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Sunday, October 09, 2005

The Ur-Question 

Physicist Norman Dombey, who has written extensively on Iran's nuclear capability, offers a pleasing meditation on the interconnectedness of all things:
President Bush's principal adviser Karl Rove is to be questioned again over the improper naming of a CIA official. Mohamed ElBaradei, accused by the American right of being insufficiently aggressive, wins the Nobel Peace Prize for his stalwart work at the helm of the International Atomic Energy Agency. Pentagon official Larry Franklin pleads guilty to passing on classified information to Israel. Just a normal week in politics. But there is a thread linking these events and it is Iraq.

Politicians tell us they acted in good faith on the road to war, and maybe they did, but that leaves a prickly question: who was so keen to prove that Saddam Hussein was an imminent threat that they forged documents purporting to show that he was trying to buy 500 tons of uranium from Niger to develop nuclear weapons? The forgery was revealed to the Security Council by ElBaradei. That was not an intelligence error. It was a straightforward lie, an invention intended to mislead public opinion and help start a war.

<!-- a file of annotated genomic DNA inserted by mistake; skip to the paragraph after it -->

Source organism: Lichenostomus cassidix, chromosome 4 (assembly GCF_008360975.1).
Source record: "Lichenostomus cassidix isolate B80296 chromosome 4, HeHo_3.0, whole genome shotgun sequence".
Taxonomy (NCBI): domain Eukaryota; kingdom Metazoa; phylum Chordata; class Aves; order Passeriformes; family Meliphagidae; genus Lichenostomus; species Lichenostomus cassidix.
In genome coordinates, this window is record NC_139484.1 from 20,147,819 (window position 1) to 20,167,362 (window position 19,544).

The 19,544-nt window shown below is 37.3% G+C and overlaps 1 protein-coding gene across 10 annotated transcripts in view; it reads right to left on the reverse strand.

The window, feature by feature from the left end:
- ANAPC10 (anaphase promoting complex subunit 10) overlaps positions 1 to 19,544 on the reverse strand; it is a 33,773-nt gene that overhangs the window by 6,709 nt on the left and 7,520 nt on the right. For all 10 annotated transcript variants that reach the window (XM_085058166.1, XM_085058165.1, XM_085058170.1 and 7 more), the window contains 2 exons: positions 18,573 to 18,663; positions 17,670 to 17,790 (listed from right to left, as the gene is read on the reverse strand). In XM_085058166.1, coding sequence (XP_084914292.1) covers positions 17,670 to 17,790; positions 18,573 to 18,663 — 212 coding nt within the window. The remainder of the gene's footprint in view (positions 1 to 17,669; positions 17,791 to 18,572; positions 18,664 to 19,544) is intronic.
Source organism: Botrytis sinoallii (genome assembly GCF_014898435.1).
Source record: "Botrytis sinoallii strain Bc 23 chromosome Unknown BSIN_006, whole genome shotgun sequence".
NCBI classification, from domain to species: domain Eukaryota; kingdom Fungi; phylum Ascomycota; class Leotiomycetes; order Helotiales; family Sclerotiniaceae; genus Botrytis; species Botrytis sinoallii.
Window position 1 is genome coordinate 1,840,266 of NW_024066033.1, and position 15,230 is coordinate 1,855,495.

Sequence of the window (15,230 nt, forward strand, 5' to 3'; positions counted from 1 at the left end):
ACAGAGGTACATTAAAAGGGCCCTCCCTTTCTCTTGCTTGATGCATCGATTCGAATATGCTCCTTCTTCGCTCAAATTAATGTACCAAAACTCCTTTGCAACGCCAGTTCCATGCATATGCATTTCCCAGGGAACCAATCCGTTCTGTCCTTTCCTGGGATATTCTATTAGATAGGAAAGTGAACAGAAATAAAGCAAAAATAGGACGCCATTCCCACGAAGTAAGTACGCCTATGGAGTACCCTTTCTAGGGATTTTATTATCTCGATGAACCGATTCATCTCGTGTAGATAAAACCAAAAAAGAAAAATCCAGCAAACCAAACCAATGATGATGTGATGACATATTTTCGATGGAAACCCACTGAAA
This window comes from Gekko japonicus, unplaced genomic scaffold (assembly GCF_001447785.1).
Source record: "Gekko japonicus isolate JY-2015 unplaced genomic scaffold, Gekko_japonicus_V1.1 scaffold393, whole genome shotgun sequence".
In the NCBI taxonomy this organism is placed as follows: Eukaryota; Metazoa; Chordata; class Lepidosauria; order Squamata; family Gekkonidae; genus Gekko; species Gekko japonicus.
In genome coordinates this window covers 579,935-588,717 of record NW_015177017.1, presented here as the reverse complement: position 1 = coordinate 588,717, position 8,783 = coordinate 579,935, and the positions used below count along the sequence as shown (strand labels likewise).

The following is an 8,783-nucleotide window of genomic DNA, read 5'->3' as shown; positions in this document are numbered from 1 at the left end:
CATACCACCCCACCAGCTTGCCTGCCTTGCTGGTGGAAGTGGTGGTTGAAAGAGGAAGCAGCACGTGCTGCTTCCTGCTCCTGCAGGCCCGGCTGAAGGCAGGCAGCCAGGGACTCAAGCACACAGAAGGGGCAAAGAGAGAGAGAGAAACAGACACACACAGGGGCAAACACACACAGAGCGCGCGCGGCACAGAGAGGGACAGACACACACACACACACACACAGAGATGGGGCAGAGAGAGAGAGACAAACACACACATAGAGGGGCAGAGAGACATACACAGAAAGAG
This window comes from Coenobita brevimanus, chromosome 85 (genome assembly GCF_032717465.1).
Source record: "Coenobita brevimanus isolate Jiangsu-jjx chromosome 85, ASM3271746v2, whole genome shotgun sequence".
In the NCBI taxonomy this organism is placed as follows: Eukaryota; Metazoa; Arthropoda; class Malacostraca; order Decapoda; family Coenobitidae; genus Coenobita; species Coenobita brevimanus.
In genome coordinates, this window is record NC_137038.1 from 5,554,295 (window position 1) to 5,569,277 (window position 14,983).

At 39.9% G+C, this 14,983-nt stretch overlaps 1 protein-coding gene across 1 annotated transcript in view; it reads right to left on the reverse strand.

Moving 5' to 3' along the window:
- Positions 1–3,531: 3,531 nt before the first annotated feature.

At the beginning of 2001, a few weeks before George Bush took office, there was a break-in at the Niger embassy in Rome. Strangely, nothing of value was taken. Months later came 9/11 and a month after that, as George Bush wondered how to get back at the terrorists, a report from the Italian security service (Sismi) reached the CIA: Iraq was seeking to buy uranium . . . .

A clue to the ancestry of these black arts can be found in 1980, when right-wing Republicans wanted Ronald Reagan elected. They publicised a story that Billy Carter, the then President Jimmy Carter's colourful brother, had received $50,000 (£28,000) from the Libyan government.

The story was always denied by the President and no evidence of the payment was found, but the story helped to elect Reagan. Its source? Sismi, and an associate of a man called Michael Ledeen.

Ledeen is an intriguing and enduring presence in the murkier parts of US foreign policy. He is an American specialist on Italy with a long-standing commitment to Israel. According to The New York Times, in December 2001, a few months after the CIA first heard the Niger claims, Ledeen flew to Rome with Manucher Ghorbanifar, a former Iranian arms dealer, and two officials from OSP [the Office of Special Plans], one of whom was Larry Franklin. In Rome they met the head of Sismi.
Ledeen has stated categorically that he had "absolutely nothing to do" with the Niger documents. "So who was it," Dombey asks, "who had been planning since before 9/11 to create a fraudulent casus belli against Saddam?"


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